Travel

So you want to go to Cuba?

You’re certainly not alone. Since an ease in relations back in December of 2014, collective American curiosity has peaked around the idea of traveling to the island full of vintage cars, fresh, condensation-laced mojitos, and aromatic cigars. There’s plenty to see and do in Cuba beyond the postmark staples of cigars, cars, and rum, but that’s another post entirely.

There is a lot of information (and misinformation) swirling around regarding travel to the island, but do not despair! It’s easier to sort through than you may think. There are a few things you should know, and sort out, before packing your bags, or maletas, as the Cubans say. Here’s the long and short of it:

Can I travel to Cuba via another country, like Mexico or Canada?

Short Answer: Yes! Absolutely.

Long Answer: There is a common misconception that if a US citizen is to travel to Cuba from Mexico or Canada, they can bypass the regulations of the embargo. Unfortunately, this is not the case. While travel to Cuba from a third country is permitted, US travelers are still subject to the Office of Foreign Asset Control (OFAC) requirements and restrictions. Take it from the Treasury Department:

“Persons subject to U.S. jurisdiction traveling to and from Cuba via a third country may  only do so if their travel-related transactions are authorized by a general or specific license issued by OFAC, and such travelers are subject to the same restrictions and requirements as persons traveling directly from the United States.”

So, yes, a US citizen may travel from a third country over to Cuba, however the travel plans to the Cuba portion of the trip must fall under 1 of 12 general licenses listed by OFAC. Which brings us to the next step, figuring out your travel license.

Do I need a license to travel to Cuba?

Short Answer: Yes.

Long Answer: There are 12 different general travel licenses available through OFAC in order for a US citizen to travel to Cuba. If your trip happens to fall under any one of these categories, you’re good to go! No need for a specific license.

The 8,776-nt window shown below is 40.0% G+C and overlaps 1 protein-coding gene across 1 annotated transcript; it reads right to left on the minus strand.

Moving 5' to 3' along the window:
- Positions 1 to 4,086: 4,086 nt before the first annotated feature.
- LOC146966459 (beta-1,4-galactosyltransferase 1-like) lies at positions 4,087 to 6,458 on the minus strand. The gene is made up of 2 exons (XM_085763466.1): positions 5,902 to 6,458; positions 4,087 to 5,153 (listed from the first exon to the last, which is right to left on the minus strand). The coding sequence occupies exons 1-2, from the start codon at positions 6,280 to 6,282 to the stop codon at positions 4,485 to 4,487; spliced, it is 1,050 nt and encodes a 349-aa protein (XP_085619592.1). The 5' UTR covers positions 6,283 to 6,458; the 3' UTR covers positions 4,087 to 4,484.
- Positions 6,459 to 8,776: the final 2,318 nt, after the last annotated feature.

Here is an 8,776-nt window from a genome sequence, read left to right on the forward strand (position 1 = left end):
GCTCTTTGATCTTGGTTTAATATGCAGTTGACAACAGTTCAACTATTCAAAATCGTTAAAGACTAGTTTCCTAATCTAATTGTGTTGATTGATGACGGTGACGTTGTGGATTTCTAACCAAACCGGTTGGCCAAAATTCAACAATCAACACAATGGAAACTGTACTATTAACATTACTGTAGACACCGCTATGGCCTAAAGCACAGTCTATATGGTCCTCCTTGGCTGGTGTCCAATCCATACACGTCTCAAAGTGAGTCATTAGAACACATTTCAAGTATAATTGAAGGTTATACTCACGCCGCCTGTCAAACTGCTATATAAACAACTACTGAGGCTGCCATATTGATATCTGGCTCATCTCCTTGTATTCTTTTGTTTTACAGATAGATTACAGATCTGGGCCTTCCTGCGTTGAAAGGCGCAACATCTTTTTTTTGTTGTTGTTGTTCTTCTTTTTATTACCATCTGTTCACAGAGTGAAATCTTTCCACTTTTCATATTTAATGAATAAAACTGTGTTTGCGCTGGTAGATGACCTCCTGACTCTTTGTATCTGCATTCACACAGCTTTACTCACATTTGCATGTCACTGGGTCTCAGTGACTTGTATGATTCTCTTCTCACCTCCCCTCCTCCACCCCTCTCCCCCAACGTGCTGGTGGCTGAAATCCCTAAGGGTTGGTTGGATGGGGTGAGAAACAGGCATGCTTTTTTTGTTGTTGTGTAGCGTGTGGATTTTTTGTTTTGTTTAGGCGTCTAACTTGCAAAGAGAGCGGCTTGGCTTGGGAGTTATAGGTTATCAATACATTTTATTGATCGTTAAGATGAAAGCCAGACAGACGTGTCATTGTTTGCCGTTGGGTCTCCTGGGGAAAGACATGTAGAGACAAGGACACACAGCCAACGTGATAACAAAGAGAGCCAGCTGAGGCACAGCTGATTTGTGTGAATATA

The 12 categories of authorized travel to Cuba are:

  1. Family visits
  2. Educational activities (including people to people group tours)
  3. Support for the Cuban people
  4. Public performances, clinics, workshops, athletic and other competitions, and exhibitions
  5. Professional research and professional meetings
  6. Religious activities
  7. Humanitarian projects
  8. Journalistic activity
  9. Activities of private foundations or research or educational institutes
  10. Exportation, importation, or transmission of information or information materials
  11. Certain authorized export transactions
  12. Official business of the U.S. government, foreign governments, and certain intergovernmental organizations

Common licenses are family visits for Cuban Americans visiting relatives on the island, educational activities such as people to people tours with U.S. travel companies, public performances, support for the Cuban people and religious activities.

Wait, but what is a specific license, and how do I know if I need one?

Short Answer: Probably not.

Long Answer: If you have examined the above list of general licenses and don’t think your trip fits into any of the categories, then you are required to fill out a specific license application. These applications are considered on a case-by-case basis.

“If you determine that a general license does not apply, you may apply for a specific license by using this online application process. OFAC will consider the issuance of specific licenses on a case-by-case basis when a general license provision is not available. Please read all instructions and relevant information fully before submitting an application for a specific license.”

Most travel by US citizens will fall under the umbrella of the 12 general licenses, but be sure to give yourself plenty of time to double check, and apply for a specific license if need be.

What about paperwork? Do I need a visa to travel to Cuba?

Short Answer: Yes.

Long Answer: Acquiring a Cuban visa can be arranged through your airline. Here’s a breakdown of the visa costs by airline, and when/where to buy them:

  •         JetBlue – Purchase at gate – $50
  •         Southwest – Purchase online beforehand, delivered to gate – $50
  •         Delta – Purchase at gate – $50
  •         United – Purchase at gate – $75
  •         American Airlines – Purchase at gate (Charlotte & Miami) or online – $85

If you’re traveling on a Cruise or People to People program, the visa may already be included (be sure to check.) Or, you can also get your Visa online before your trip. Here’s the sites of authorized travel agencies selling them and their prices:

Getting all of your travel-to-Cuba ducks in a row may seem daunting, but the process is streamlined and straightforward. As long as you prep your itinerary and paperwork, traveling to Cuba is well worth the extra work.